Some cuts particularly effected the more disadvantaged. So, around 84,000 sole parents were moved off parenting payments, when their youngest child turns eight, which meant 60,000 single parents moved on to Newstart from January 2013, with estimates that many would lose $60-100 a week - this policy even led to a damning letter from the UN (AAP 2013). In addition, the Newstart allowance (unemployment benefit) was frozen, meaning that the base rate had not increased in real terms since 1994, with even the Business Council of Australia President Tony Shepherd calling for an increase at a National Press Club address (Crook, 2013). However, the Gillard Government’s 2013 budget did allow welfare recipients to keep an extra $19 a week from part-time work before payments are affected.
Such policies hardly helped the 13% of Australians living below the poverty line, deemed by ACOSS to now be $358 per week for a single person and $573 per single parent, given Newstart weekly rates were $256.30 for a single person and $266.50 for a single parent, far less than the disability pension of $375 a week and the minimum wage of $590 (Crook, 2013).
The Gillard Government’s almost hopeful attitude to economic and social matters was critiqued by experts concerned about how future social welfare policies would be funded. In relation to health, a Grattan Institute report (April, 2013) predicted that health expenditure would be the biggest contributor to a blowout in State and Federal budget deficits by 2023, due primarily to an ageing population (Daley, 2013). Similarly, John Deeble, the health economist who advised both the Whitlam and Hawke Governments on universal healthcare (Medibank and Medicare), argued that the States were shouldering too much of the burden of health funding and that subsidising private health insurance could help to solve the problem, , as long as it became more ‘comprehensive and stayed comprehensive’. Deeble declared: ‘I don’t see how you are going to solve the problem in an equitable way unless you make some very nasty decisions” (Heath, 2013).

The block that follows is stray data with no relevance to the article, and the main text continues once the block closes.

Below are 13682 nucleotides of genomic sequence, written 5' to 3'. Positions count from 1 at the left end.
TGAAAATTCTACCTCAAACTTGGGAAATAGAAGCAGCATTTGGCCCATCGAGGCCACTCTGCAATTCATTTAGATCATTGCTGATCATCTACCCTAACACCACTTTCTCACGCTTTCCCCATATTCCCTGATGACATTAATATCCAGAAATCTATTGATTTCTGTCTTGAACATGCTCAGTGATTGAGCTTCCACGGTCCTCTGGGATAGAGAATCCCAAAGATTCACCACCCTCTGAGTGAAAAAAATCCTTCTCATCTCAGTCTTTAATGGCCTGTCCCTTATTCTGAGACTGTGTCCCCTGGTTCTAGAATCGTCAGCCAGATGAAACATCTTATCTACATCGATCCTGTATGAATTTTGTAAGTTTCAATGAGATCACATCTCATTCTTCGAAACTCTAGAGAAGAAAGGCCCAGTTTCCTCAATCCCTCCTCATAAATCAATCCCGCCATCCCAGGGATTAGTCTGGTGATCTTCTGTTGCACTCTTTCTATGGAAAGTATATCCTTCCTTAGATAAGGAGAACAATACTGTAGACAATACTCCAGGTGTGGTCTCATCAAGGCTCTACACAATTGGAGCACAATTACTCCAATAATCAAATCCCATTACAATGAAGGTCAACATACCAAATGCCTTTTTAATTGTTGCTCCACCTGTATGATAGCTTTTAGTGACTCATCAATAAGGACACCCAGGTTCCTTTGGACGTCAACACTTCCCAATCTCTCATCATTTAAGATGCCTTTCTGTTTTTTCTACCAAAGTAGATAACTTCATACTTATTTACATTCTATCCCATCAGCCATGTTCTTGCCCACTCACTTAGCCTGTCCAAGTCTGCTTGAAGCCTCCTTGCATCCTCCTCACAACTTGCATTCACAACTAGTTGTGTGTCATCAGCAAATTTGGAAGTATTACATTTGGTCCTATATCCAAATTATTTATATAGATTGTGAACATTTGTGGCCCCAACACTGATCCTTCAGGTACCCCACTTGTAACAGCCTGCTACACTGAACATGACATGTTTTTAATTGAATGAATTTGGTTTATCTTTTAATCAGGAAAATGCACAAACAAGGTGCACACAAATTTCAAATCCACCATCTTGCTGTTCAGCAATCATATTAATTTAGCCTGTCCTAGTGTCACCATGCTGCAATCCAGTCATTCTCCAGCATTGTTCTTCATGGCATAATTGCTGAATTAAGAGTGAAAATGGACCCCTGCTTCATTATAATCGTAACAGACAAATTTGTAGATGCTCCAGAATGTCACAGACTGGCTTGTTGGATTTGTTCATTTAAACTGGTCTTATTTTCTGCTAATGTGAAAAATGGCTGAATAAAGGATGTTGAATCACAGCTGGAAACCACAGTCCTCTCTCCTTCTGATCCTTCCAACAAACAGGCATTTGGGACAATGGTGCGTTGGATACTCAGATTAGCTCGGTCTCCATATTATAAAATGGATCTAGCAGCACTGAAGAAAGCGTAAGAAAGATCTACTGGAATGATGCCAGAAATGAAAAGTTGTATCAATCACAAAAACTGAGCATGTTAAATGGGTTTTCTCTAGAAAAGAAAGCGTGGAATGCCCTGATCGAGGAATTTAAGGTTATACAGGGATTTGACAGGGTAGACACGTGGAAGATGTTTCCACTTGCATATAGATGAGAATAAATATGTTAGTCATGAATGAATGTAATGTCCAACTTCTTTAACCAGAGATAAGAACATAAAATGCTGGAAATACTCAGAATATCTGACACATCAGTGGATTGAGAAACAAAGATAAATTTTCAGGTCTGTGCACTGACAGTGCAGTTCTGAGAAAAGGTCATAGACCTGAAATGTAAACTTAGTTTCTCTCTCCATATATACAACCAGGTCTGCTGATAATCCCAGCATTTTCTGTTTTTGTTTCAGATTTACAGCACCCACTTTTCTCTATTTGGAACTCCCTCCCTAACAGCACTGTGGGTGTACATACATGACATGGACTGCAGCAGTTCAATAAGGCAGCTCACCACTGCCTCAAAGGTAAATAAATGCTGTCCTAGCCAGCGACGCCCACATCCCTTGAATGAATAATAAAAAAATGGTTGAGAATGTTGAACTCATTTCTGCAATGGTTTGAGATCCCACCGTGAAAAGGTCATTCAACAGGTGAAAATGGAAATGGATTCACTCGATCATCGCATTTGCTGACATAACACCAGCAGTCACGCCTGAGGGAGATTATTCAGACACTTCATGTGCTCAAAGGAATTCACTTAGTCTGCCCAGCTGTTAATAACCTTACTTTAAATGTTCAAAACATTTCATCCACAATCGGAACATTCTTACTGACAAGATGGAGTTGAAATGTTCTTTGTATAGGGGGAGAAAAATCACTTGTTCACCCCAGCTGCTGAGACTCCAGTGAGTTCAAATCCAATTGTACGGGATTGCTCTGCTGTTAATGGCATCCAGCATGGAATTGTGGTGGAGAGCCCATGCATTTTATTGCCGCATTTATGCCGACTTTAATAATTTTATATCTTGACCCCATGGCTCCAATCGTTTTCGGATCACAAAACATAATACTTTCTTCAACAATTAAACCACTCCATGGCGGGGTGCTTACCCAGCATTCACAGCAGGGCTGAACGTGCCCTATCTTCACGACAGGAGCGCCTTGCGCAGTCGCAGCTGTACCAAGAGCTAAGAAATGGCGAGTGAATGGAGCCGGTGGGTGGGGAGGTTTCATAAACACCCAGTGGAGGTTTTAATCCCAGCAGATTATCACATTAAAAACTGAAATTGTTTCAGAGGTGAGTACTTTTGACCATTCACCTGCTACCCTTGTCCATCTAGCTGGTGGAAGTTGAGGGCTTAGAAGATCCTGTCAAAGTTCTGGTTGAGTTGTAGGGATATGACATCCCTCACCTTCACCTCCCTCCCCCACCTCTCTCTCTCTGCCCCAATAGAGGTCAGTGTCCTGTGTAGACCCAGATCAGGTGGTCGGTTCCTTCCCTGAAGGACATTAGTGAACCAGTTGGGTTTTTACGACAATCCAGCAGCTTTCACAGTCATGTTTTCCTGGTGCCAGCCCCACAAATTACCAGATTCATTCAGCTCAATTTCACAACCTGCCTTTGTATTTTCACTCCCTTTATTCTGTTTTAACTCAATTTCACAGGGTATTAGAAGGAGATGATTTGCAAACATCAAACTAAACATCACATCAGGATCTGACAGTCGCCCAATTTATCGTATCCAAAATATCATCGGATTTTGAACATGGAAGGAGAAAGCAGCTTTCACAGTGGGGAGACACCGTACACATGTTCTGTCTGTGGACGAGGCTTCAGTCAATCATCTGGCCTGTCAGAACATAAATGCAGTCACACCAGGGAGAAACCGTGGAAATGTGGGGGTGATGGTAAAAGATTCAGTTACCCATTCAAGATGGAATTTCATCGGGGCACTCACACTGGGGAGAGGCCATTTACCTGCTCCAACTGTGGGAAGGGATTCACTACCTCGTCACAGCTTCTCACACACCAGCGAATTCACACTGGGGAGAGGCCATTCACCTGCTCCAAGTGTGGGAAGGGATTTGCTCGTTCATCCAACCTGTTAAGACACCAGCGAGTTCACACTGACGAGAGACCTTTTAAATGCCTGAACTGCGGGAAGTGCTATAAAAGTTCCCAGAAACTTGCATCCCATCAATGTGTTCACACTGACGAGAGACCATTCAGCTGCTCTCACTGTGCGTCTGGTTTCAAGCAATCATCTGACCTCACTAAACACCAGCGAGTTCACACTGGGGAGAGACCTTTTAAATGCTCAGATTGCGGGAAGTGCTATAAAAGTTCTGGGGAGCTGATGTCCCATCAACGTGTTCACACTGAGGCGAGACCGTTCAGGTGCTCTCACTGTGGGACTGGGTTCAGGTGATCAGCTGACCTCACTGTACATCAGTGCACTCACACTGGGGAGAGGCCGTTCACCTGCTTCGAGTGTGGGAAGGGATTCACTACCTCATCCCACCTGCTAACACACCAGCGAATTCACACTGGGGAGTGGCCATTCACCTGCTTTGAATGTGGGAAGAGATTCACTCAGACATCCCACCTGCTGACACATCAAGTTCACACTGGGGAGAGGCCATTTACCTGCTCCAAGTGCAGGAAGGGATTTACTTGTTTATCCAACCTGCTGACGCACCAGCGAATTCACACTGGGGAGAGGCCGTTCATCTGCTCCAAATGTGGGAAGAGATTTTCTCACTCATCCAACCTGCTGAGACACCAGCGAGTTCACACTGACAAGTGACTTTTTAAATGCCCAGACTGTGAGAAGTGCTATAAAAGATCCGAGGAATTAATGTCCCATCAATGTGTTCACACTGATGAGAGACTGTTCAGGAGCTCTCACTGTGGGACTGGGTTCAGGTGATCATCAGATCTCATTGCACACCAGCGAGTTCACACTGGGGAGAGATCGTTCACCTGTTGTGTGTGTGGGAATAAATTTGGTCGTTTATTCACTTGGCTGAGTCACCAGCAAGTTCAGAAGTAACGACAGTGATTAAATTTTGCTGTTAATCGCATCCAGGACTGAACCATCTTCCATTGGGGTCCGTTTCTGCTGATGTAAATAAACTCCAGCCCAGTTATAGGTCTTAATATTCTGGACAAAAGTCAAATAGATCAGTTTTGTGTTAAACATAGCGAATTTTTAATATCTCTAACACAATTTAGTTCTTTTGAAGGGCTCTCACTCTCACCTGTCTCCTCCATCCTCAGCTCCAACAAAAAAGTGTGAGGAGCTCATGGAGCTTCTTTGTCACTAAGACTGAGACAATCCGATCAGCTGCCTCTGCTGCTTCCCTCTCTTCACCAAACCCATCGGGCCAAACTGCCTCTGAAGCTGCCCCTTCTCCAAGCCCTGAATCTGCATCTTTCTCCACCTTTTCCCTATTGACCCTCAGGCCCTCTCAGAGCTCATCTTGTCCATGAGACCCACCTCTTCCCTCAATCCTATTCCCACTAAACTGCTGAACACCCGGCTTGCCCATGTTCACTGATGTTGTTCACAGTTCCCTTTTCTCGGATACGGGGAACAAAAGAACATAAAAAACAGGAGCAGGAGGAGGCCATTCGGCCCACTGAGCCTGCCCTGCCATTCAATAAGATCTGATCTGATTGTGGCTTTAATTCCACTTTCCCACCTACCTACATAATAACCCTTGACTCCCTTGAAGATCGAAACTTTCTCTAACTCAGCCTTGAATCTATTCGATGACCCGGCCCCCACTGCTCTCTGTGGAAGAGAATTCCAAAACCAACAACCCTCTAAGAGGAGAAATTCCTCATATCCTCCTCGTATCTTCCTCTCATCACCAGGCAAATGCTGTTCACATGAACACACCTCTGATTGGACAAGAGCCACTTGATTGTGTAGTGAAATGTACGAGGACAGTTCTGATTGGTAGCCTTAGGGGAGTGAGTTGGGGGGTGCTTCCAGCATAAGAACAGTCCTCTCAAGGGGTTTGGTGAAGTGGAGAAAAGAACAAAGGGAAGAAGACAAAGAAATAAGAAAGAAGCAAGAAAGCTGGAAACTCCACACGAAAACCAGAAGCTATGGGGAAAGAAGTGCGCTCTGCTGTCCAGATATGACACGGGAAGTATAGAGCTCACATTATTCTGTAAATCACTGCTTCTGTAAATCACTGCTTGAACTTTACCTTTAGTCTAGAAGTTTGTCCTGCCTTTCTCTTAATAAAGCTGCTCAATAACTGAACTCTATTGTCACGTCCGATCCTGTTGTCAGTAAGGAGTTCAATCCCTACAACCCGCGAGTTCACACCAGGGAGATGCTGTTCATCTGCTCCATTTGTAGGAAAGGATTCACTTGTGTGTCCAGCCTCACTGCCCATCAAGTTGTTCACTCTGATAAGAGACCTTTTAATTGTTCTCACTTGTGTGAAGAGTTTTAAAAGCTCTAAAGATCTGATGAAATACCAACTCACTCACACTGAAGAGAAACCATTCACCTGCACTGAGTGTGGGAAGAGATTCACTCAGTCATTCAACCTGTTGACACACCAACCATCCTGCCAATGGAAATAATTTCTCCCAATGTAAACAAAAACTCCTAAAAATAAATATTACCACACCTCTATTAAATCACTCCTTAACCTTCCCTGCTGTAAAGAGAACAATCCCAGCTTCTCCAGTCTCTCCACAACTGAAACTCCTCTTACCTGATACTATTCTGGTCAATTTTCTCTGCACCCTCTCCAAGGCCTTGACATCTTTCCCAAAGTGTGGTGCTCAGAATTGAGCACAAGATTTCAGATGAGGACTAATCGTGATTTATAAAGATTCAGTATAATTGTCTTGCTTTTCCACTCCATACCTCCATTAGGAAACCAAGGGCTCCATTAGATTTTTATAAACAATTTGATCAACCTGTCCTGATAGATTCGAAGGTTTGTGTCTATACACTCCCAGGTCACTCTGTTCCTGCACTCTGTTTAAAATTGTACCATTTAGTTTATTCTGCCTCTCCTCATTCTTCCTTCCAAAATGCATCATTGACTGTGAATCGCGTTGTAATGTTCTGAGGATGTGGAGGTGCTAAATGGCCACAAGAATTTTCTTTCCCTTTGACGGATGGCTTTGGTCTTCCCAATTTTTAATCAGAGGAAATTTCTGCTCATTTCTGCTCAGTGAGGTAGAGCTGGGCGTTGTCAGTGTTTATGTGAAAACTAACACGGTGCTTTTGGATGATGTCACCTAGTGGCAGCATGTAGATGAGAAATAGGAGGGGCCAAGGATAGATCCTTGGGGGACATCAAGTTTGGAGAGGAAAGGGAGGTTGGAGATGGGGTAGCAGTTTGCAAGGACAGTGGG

At the same time, the Chief Executive of one of Australia’s largest private health insurers (NIB), Mark Fitzgibbon, also argued that the level of public health expenditure was ‘impossible’ and that the private health system would have to be expanded to include GP visits, while supporting the introduction of means-testing, given the rollback of government support for private health was inevitable (Heath, 2013). Similarly, during May 2013, the AMA noted that financial pressures (wages and costs) on medical practices meant that the bulk billing rate for GP services was likely to fall after the Gillard Government’s decision to delay the indexation of the GP Medicare rebate (currently $36.30) by eight months, from November 2013 to July 2014 (AMA 2013).
In contrast to Australia, Canada, which is also faced with an ageing population, and where the bulk of healthcare spending is by Provincial Governments, slashed healthcare spending during the 1990s, in face of a public debt crisis. The argument here was that increased spending was a choice for governments, until they had no choice but to cut public spending (Keane, 2013). The point here is that the need to balance wealth creation and social welfare policies appeared largely lost on the Gillard Government, given its almost cavalier approach to economic matters.